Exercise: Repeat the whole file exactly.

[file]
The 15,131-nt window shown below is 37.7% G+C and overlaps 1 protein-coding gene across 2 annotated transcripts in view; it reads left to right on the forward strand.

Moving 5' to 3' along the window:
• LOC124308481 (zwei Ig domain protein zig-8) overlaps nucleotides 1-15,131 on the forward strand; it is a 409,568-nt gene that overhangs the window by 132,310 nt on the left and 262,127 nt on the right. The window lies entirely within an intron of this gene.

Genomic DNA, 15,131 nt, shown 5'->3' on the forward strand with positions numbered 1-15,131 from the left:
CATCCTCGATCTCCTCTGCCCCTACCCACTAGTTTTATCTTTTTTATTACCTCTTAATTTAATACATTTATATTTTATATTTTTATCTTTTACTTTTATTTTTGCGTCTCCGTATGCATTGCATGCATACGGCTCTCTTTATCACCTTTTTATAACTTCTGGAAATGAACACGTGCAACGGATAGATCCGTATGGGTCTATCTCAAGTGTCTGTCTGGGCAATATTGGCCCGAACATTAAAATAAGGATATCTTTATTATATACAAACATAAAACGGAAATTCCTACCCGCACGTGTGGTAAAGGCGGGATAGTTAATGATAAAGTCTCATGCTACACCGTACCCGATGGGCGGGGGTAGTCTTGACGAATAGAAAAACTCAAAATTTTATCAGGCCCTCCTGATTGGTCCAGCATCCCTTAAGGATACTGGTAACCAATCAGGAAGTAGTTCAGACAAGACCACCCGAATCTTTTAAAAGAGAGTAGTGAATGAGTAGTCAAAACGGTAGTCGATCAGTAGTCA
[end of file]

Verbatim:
The 15,131-nt window shown below is 37.7% G+C and overlaps 1 protein-coding gene across 2 annotated transcripts in view; it reads left to right on the forward strand.

Moving 5' to 3' along the window:
• LOC124308481 (zwei Ig domain protein zig-8) overlaps nucleotides 1-15,131 on the forward strand; it is a 409,568-nt gene that overhangs the window by 132,310 nt on the left and 262,127 nt on the right. The window lies entirely within an intron of this gene.

Genomic DNA, 15,131 nt, shown 5'->3' on the forward strand with positions numbered 1-15,131 from the left:
CATCCTCGATCTCCTCTGCCCCTACCCACTAGTTTTATCTTTTTTATTACCTCTTAATTTAATACATTTATATTTTATATTTTTATCTTTTACTTTTATTTTTGCGTCTCCGTATGCATTGCATGCATACGGCTCTCTTTATCACCTTTTTATAACTTCTGGAAATGAACACGTGCAACGGATAGATCCGTATGGGTCTATCTCAAGTGTCTGTCTGGGCAATATTGGCCCGAACATTAAAATAAGGATATCTTTATTATATACAAACATAAAACGGAAATTCCTACCCGCACGTGTGGTAAAGGCGGGATAGTTAATGATAAAGTCTCATGCTACACCGTACCCGATGGGCGGGGGTAGTCTTGACGAATAGAAAAACTCAAAATTTTATCAGGCCCTCCTGATTGGTCCAGCATCCCTTAAGGATACTGGTAACCAATCAGGAAGTAGTTCAGACAAGACCACCCGAATCTTTTAAAAGAGAGTAGTGAATGAGTAGTCAAAACGGTAGTCGATCAGTAGTCA